A multi-pronged, multi-stakeholder systems approach is needed to fully realize the potential of compostable packaging.
Large-scale composting has the potential to take approximately one-third of the municipal solid waste stream out of landfills, benefiting the economy, retaining resource availability and addressing climate change impact. Food waste comprises more than 10% of the U.S. waste stream, making it the third largest component.
Here are three areas to focus on, along with next steps. Certainly the future of composting and compostable packaging are bright, though the pace of growth remains frustratingly slow.
- Policy Approaches: Both voluntary and mandatory approaches are detailed, to include case studies, in the EPA’s recently published Managing and Transforming Waste Streams Tool for localities.
- Outreach and Education:Localities, composters, non-profits and compostable packaging manufacturers and brands can all help answer these critical questions:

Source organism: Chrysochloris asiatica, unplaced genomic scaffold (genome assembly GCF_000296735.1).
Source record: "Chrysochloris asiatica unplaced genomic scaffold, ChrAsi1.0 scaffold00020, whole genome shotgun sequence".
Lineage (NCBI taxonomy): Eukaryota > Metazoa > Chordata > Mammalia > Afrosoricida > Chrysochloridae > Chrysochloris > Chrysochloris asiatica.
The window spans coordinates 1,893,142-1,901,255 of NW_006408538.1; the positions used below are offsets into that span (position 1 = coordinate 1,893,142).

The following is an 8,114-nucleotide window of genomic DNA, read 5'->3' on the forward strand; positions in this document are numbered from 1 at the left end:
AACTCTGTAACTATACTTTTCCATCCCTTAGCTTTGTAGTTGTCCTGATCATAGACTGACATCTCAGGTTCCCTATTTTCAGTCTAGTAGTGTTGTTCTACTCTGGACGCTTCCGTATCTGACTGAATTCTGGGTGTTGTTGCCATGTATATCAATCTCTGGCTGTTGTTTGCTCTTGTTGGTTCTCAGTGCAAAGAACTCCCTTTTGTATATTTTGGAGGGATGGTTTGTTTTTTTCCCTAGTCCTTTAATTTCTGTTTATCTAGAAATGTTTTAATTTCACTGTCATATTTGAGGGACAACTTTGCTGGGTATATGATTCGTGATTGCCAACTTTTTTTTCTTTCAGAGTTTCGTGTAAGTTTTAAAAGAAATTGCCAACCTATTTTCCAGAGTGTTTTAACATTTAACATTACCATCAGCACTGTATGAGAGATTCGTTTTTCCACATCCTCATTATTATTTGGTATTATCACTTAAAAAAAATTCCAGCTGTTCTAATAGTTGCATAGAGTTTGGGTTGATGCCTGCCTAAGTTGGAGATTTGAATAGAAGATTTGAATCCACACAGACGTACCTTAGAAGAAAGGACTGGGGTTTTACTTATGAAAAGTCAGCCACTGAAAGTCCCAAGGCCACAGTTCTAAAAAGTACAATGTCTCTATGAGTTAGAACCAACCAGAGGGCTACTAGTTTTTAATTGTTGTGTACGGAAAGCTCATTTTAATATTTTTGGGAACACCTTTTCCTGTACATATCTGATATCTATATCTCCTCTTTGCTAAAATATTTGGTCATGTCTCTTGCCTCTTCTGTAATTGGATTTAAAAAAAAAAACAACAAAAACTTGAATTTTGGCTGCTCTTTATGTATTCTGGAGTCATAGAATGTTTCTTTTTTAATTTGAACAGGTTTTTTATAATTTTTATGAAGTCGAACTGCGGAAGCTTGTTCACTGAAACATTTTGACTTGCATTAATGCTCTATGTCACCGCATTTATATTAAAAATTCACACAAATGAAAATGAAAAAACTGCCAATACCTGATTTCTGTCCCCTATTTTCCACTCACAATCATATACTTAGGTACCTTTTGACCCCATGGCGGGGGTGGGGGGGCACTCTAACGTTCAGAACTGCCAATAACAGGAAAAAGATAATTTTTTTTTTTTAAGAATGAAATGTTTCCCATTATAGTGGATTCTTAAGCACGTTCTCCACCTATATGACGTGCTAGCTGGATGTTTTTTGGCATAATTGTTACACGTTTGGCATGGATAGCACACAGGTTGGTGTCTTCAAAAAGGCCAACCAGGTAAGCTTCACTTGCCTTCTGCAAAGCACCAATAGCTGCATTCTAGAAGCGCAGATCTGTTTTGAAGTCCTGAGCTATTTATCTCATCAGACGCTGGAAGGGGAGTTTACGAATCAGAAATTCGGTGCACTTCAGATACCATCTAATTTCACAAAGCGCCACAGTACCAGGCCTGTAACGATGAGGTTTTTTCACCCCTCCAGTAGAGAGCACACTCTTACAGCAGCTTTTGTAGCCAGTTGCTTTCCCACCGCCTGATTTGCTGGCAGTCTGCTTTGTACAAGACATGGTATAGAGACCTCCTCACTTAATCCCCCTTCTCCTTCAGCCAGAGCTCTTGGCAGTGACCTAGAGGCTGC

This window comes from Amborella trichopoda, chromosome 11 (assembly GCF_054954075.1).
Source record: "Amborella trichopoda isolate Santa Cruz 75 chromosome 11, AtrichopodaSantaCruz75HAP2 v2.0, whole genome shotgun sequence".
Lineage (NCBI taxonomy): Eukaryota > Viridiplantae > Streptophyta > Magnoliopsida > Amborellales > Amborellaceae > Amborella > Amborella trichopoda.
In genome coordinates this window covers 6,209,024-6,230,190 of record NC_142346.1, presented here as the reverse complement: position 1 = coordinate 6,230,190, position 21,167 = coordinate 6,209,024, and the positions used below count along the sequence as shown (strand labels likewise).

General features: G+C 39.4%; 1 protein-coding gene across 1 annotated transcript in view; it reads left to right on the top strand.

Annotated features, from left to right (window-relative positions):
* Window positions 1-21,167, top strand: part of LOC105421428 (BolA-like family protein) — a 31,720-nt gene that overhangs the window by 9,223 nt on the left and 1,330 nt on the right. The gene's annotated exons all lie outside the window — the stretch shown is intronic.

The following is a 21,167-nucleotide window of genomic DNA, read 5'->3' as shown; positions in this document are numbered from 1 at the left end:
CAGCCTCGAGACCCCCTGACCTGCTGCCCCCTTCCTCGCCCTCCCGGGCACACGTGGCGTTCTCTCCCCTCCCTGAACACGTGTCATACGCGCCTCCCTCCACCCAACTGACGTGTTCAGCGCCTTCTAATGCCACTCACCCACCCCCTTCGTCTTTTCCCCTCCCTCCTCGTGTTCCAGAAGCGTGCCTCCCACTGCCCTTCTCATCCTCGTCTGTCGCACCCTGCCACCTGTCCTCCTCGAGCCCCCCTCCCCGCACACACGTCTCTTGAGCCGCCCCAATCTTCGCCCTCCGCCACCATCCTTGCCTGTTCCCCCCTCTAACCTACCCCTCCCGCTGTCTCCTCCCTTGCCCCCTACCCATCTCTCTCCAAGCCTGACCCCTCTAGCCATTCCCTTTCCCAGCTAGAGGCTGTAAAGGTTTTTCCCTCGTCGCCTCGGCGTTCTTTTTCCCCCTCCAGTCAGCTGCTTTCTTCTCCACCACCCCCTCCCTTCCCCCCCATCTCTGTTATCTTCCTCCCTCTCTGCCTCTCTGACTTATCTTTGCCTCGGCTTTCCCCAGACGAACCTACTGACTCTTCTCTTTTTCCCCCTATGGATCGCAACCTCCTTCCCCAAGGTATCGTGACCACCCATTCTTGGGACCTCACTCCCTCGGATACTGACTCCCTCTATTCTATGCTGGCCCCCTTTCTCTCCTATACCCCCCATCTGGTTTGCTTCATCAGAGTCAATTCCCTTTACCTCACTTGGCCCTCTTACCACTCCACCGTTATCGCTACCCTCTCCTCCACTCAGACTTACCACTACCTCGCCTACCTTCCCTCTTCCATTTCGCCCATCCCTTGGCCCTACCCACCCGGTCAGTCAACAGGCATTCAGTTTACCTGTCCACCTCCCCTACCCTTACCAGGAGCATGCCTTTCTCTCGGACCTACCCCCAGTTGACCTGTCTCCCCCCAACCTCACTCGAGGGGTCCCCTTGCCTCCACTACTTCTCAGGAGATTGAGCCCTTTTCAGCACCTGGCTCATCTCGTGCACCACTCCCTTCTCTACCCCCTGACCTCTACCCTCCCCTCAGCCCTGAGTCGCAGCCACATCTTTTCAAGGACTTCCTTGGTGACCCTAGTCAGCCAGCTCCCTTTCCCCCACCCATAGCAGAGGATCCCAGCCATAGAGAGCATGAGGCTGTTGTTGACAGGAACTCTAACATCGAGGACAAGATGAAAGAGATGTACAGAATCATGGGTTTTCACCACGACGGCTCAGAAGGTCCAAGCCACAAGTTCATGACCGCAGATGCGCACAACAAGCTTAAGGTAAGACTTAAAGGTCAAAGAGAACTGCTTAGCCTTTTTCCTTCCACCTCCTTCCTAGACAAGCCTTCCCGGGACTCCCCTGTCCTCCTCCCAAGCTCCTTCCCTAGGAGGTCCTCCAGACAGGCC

- Why? In absence of strong policy drivers, why should an organization divert its food and compostable packaging waste?
- How? A number of toolkits are now available to help with this question within a number of sectors, but a national resource is needed.
- What? Particularly for packaging, this piece is critical to reducing and/or eliminating contamination.
- Contamination: Recyclers and composters are not merely waste disposal services, but also manufacturers looking to create a viable product. As with recycling, the more contamination that occurs, the less valuable the product and more expensive the process.
Source: Packaging Digest